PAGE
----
Rich Stanek has been Hennepin County Sheriff since 2007 and is running for a fourth term.
He has worked in law enforcement for thirty-five years, including in the Minneapolis Police Department. He served five terms in the Minnesota Legislature as the Republican representative for Maple Grove and was Chair of the Crime Prevention and Public Safety Committee from 1999 to 2001. In 2003, Governor Pawlenty appointed him Commissioner of Public Safety and Director of Homeland Security for Minnesota.
Stanek grew up in Northeast Minneapolis and has a criminal justice degree from the University of Minnesota and a master’s degree in public administration from Hamline University. He lives in Maple Grove with his wife and children.
As a state legislator, Stanek authored a bill in 1999 called the “Stanek Residency Freedom Bill” that prohibited municipalities in Minnesota from requiring residency for employment for all workers, including police, and that was signed into law. This removed the Minneapolis Police Department’s then residency requirement for new hires.
Source: MinnPost, 12/3/14
The 2017 Hennepin County Sheriff’s Office Strategic Plan included a stated goal of implicit bias training for all Sheriff’s Office personnel.
Source: Hennepin County Sheriff’s Office Strategic Plan, 2017
Hennepin County was chosen as a site by the U.S. Department of Justice to implement the U.S. Commission on Civil Rights recommendations to improve police-community relations. According to Stanek and paraphrased by MinnPost, “so far, … their department has reformed their training and education programs to include more cultural diversity and community engagement, implemented new data release practices to make their department’s information more accessible to the public, and developed a more clear-cut and structured use-of-force policy. Later this spring, Hennepin County will begin to roll out their body camera program.”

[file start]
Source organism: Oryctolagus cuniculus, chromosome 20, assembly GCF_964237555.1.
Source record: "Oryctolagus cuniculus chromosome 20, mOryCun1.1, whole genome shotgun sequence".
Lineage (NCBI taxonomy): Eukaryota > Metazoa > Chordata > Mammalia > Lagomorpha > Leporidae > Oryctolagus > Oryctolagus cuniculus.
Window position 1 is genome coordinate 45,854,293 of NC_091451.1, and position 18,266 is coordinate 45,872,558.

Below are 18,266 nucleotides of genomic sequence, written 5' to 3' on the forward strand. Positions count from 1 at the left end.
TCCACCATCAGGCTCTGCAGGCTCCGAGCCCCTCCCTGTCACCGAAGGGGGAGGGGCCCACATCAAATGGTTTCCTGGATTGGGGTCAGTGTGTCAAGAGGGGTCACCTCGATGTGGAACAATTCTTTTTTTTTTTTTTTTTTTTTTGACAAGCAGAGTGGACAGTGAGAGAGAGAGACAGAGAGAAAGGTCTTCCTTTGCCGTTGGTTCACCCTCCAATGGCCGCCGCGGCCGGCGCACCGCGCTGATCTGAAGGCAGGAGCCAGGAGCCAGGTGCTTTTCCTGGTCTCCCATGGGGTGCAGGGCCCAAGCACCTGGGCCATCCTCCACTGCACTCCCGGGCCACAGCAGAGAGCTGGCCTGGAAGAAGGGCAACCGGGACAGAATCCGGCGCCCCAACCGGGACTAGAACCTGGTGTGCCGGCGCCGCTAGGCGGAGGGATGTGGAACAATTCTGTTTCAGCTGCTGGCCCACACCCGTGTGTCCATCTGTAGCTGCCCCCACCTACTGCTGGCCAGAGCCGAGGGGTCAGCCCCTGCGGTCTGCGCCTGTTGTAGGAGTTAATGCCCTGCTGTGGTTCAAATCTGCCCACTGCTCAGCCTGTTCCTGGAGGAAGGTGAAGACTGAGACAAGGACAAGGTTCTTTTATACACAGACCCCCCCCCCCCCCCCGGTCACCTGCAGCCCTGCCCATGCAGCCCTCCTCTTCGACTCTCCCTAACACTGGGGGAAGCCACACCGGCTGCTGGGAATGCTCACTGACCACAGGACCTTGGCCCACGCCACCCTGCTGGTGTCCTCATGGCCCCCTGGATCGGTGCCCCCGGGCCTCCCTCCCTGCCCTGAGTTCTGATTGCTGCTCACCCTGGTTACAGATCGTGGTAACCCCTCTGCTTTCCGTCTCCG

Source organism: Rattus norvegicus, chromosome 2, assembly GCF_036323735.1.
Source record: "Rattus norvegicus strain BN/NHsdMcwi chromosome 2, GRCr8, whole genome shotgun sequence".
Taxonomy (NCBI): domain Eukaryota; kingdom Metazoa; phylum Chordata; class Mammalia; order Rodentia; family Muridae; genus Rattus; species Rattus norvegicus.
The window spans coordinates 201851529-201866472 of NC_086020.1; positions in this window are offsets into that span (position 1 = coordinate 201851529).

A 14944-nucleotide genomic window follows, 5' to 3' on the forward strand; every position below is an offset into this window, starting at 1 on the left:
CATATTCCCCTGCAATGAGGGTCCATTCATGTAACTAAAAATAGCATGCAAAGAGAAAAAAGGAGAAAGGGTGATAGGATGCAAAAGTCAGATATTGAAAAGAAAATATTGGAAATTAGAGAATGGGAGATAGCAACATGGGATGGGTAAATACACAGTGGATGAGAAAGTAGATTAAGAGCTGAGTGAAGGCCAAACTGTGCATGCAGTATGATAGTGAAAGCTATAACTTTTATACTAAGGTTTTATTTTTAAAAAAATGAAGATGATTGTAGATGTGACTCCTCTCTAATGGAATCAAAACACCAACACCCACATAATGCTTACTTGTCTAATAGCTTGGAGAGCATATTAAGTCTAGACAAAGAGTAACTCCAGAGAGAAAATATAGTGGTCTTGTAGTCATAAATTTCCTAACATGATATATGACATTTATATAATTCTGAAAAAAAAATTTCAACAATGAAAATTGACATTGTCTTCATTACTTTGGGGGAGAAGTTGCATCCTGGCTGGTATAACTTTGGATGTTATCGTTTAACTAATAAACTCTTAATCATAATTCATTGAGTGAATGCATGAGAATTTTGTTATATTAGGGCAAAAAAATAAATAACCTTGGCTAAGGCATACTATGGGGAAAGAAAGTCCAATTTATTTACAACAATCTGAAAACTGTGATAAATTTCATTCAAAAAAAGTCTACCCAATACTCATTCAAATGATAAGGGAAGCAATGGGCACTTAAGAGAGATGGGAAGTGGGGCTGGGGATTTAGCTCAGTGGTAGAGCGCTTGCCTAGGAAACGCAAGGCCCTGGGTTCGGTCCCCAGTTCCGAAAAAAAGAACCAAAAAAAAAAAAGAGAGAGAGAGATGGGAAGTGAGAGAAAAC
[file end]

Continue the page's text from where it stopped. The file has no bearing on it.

Source: MinnPost, 3/24/17
Stanek developed the Sheriff’s Community Engagement Team, which “consists of sheriff’s office personnel, including Sheriff Stanek, who meet regularly with residents from diverse communities” and
“discuss[es] crime prevention and public safety issues, as well as how to build trust between residents and law enforcement.”
Source: Hennepin County Sheriff’s Office Initiatives as Sheriff
In a meeting with President Trump at the White House and in response to the president’s statement, “And you do have a big problem with the refugees pouring in, don’t you?” Sheriff Stanek responded: “Yes we do, sir. And all we’re asking is what you’re doing, which is let the courts decide, do what we’ve been doing. The rule of law is strong and the proper vetting of individuals is really important to us.”
Source: Kare 11 News, 2/7/17
In a September 21, 2017 letter to Mayor Betsy Hodges and Minneapolis City Council, Stanek stated: “There is no sanctuary for criminals anywhere in Hennepin County. … We do not assist ICE in this process, but we do cooperate with ICE officers to the fullest extent of the law. If an arrestee voluntarily discloses that they were foreign-born, or a non-U.S. citizen, Hennepin County Sheriff’s Office makes this information available to ICE, arranges a call to ICE and offers the arrestee the option of speaking with an immigration agent. In 2016, we arranged approximately 2,700 of these phone calls, and the majority of the calls resulted in inmates voluntarily speaking with ICE agents. For most (80%), this call assisted them in resolving questions concerning their legal status.”
Source: Letter from Sheriff Stanek, 9/21/17
Stanek refused to report on activities in coordination with ICE, including questioning detainees on citizenship status, after receiving a request for “clarification and transparency” from Rep. Keith Ellison. Among the eight questions asked: “Hennepin County is estimated to have spent nearly $1.5 million on detaining undocumented immigrants in 2015 alone, according to the National Institute of Corrections and the Department of Justice. What is the estimated overall cost of HCSO staff time spent assisting ICE and other federal agencies with federal immigration enforcement for the current fiscal year?”